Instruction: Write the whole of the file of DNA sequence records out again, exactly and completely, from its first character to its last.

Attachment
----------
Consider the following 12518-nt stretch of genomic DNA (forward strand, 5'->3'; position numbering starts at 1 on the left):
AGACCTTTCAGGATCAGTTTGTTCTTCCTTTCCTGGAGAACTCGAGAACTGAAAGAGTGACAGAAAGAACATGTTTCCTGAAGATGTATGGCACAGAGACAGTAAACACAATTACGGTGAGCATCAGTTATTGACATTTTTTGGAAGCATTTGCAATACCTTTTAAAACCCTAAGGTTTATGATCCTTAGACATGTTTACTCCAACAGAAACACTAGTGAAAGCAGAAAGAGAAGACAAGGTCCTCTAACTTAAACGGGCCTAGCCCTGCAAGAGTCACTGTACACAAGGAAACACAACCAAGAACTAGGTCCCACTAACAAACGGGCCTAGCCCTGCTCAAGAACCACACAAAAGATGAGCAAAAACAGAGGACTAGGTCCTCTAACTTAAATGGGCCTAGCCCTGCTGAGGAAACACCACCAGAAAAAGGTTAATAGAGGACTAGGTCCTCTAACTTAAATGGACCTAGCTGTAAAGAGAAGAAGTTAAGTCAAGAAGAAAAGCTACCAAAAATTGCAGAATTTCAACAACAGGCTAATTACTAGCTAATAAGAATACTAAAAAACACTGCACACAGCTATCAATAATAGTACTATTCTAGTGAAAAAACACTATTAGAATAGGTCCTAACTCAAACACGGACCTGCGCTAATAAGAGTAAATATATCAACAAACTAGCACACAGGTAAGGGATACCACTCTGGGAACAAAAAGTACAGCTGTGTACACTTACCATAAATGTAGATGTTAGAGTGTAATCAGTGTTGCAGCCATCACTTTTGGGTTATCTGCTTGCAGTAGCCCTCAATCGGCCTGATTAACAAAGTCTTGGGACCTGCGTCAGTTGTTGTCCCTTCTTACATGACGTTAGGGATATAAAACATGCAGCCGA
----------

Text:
Consider the following 12518-nt stretch of genomic DNA (forward strand, 5'->3'; position numbering starts at 1 on the left):
AGACCTTTCAGGATCAGTTTGTTCTTCCTTTCCTGGAGAACTCGAGAACTGAAAGAGTGACAGAAAGAACATGTTTCCTGAAGATGTATGGCACAGAGACAGTAAACACAATTACGGTGAGCATCAGTTATTGACATTTTTTGGAAGCATTTGCAATACCTTTTAAAACCCTAAGGTTTATGATCCTTAGACATGTTTACTCCAACAGAAACACTAGTGAAAGCAGAAAGAGAAGACAAGGTCCTCTAACTTAAACGGGCCTAGCCCTGCAAGAGTCACTGTACACAAGGAAACACAACCAAGAACTAGGTCCCACTAACAAACGGGCCTAGCCCTGCTCAAGAACCACACAAAAGATGAGCAAAAACAGAGGACTAGGTCCTCTAACTTAAATGGGCCTAGCCCTGCTGAGGAAACACCACCAGAAAAAGGTTAATAGAGGACTAGGTCCTCTAACTTAAATGGACCTAGCTGTAAAGAGAAGAAGTTAAGTCAAGAAGAAAAGCTACCAAAAATTGCAGAATTTCAACAACAGGCTAATTACTAGCTAATAAGAATACTAAAAAACACTGCACACAGCTATCAATAATAGTACTATTCTAGTGAAAAAACACTATTAGAATAGGTCCTAACTCAAACACGGACCTGCGCTAATAAGAGTAAATATATCAACAAACTAGCACACAGGTAAGGGATACCACTCTGGGAACAAAAAGTACAGCTGTGTACACTTACCATAAATGTAGATGTTAGAGTGTAATCAGTGTTGCAGCCATCACTTTTGGGTTATCTGCTTGCAGTAGCCCTCAATCGGCCTGATTAACAAAGTCTTGGGACCTGCGTCAGTTGTTGTCCCTTCTTACATGACGTTAGGGATATAAAACATGCAGCCGA